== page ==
By Mizan Rahman/Dhaka
As Bangladesh is set to observe the 11th anniversary today of the gruesome grenade attack on an Awami League rally in the capital city, 19 charge-sheeted accused out of 52 are still believed to be hiding abroad despite the government’s efforts to bring them back.
In the latest development, South Africa on Wednesday agreed to send back Maulana Mohamad Tajuddin, a key accused in the grenade attack case, to Bangladesh.
The decision came in a meeting between visiting South African delegation, led by Nomindiya Mfeketo, deputy minister of the department of international relations and co-operation and Bangladesh’s Home Minister Asaduzzaman Khan at the latter’s secretariat office.
“We have taken initiatives to bring back the charge-sheeted accused including Bangladesh Nationalist Party senior vice-chairman Tarique Rahman from abroad,” home minister Asaduzzaman Khan told newsmen in Dhaka yesterday.
“We have information that 19 among the 52 charge-sheeted accused in the August 21 grenade attack cases are now staying abroad,” a top police official said.
“The list of the charge-sheeted accused has already sent to the Interpol. At the same time we are taking special care so that none of the criminals could flee the country after obtaining bail,” he added.
“Of the charge-sheeted accused eight including three former inspectors general of police and three former investigation officers are on bail, 19 are on the run while the remaining others are now in different jails,” public prosecutor advocate Mosharraf Hossain Kajol dealing with the August 21 grenade attack cases said.
He said it would require four to eight more months to complete the trials as 176 prosecution witnesses out of 491 testified after giving depositions to the court.
Of the accused, former minister and Jamaat-e-Islami secretary general Ali Ahsan Mohammad Mojaheed, former state minister for home Lutfozzaman Babar, ex-deputy minister Abdus Salam Pintu and Harkatul Jihad chief Mufti Abdul Hannan are in jails.
Of the 19 fugitives, Tarique Rahman is now staying in London and Harris Chowdhury in Assam in India. Among others, Shah Mofazzal Hossain Kaikobad is living in Bangkok, owner of Hanif Enterprise, Mohammad Hanif is in Kolkata, major general (retd) ATM Amin in America, Lt Col (retd) Saiful Islam Joarder in Canada, Babu alias Ratul Babu in India, Anisul Morsalin and his brother Mohibul Muttakin are in an Indian jail, intelligence sources said.
Militant leaders Shafikur Rahman, Mufti Abdul Hai, Maulana Abu Bakar, Iqbal, Khalilur Rahman, Jahangir Alam alias Badar, Maulana Liton alias Zobair alias Delwar and Maulana Tajul Islam, the then deputy commissioner (east) and deputy commissioner (south) of Dhaka Metropolitan Police (DMP) Md Obaidur Rahman and Khan Syed Hasan are also abroad, the sources said adding that most of them are now in Pakistan.
Of the fugitive accused, Maulana Tajuddin and Babu are brothers of the detained former deputy minister of the BNP government Abdus Salam Pintu, who is also a chargesheeted accused in the August 21 grenade attack case.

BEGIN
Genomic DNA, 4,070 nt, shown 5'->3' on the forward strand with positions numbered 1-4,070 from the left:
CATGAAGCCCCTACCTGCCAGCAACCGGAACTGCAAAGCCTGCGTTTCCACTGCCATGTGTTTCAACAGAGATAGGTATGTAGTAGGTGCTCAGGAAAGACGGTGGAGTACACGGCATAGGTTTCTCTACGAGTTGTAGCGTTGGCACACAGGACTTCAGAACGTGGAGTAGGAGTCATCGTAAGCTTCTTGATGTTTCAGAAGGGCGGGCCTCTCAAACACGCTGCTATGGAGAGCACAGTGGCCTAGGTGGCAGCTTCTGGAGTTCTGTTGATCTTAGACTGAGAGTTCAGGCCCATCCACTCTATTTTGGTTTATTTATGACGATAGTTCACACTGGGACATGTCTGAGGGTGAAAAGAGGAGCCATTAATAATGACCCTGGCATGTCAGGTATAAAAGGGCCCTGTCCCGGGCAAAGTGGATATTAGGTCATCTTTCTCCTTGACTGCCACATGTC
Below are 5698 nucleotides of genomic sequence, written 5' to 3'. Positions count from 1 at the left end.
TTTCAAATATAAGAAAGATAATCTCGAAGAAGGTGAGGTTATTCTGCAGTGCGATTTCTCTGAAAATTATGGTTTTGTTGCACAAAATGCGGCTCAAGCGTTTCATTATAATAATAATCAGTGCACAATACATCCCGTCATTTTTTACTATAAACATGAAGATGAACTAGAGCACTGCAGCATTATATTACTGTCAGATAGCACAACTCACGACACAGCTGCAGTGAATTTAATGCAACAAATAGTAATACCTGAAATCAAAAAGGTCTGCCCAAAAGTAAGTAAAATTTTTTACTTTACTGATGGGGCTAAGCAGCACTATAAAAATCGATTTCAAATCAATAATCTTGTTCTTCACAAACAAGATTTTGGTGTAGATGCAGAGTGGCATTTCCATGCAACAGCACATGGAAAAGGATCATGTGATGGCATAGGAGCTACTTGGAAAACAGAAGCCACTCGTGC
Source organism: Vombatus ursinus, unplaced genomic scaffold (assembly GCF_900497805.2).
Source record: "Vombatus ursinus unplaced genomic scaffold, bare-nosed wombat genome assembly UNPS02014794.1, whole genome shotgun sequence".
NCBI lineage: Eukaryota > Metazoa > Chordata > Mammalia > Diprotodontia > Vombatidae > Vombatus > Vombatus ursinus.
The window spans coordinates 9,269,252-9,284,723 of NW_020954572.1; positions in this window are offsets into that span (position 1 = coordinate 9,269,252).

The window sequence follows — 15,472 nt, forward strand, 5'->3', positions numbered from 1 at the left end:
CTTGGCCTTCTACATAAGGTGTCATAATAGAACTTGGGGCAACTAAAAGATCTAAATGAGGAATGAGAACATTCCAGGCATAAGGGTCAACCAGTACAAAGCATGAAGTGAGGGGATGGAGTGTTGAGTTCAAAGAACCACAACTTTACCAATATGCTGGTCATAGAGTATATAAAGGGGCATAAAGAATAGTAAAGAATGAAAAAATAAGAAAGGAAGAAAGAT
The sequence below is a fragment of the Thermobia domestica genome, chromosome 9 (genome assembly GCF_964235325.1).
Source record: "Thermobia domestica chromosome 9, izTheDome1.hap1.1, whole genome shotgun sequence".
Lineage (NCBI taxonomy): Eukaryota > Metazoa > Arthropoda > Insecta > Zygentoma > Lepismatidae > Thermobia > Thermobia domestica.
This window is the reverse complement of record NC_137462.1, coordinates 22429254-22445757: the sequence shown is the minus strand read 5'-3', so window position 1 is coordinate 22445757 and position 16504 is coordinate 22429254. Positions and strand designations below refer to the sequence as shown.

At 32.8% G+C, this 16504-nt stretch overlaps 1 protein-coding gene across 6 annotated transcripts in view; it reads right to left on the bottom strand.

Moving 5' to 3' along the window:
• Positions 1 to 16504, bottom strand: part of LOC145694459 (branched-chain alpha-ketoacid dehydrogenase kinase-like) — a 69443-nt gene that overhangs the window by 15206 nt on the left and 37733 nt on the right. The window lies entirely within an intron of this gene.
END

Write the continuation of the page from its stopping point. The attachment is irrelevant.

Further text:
The grenade attack was carried out at an anti- terrorism rally of Awami League (AL) on August 21 in 2004 during the BNP-Jamaat alliance government aiming to eliminate the AL’s party leadership.
The then opposition leader and incumbent prime minister Sheikh Hasina and other front-ranking leaders of the AL escaped the carnage. AL leaders including the then mayor of Dhaka city late Mohamad Hanif saved their party chief after forming a human shield.
But, 24 people including the then AL president and wife of incumbent president of Bangladesh Zillur Rahman were killed and over 500 others injured in the attack and many of them were crippled for life.
The CID submitted two separate supplementary charge sheets in the August 21 grenade attack cases-one for murder and another under explosive act against 30 people on July 3 this year after a fresh investigation into the matter.
With them, the number of accused in the cases stands at 52,as CID earlier on July 11, 2008 indicted 22 people including ex-deputy minister of the BNP Abdus Salam Pintu and chief of the banned outfit Harkatul Jihad-al-Islami (HuJI) Mufti Abdul Hannan.
During the BNP-Jamaat rule till October 2006, the investigators tried to divert the probe to protect the culprits. The CID failed to submit charge sheets though leaders in the then government claimed several times that the probe was about to be completed and everything would be revealed.
Media reports on the cooked-up story of Joj Mia brought to public attention to the then CID officials’ attempt to derail the investigation. During the last caretaker government’s tenure, the first charge sheets in the August 21 cases were placed against 22 people, including ex-BNP deputy minister Abdus Salam Pintu and 21 Huji leaders and workers.
The visible attempt to frustrate the case by the then BNP-led regime prompted the subsequent interim government to order a fresh investigation into the case.
LEAVE A COMMENT Your email address will not be published. Required fields are marked*
Bangladesh lensman freed after months in detention
Bangladesh opposition says internet cut to HQ
Khaleda seeks stay on graft case verdict
Bangladesh police break up opposition protest
Lanka parliament sacks new PM, leaving power vacuum
Bangladesh police break up opposition protest
Bangladesh police fire rubber bullets, teargas to disperse opposition protest
Bangladesh must halt plans to return Rohingya to Myanmar: UN
Bangladesh election pushed back after opposition plea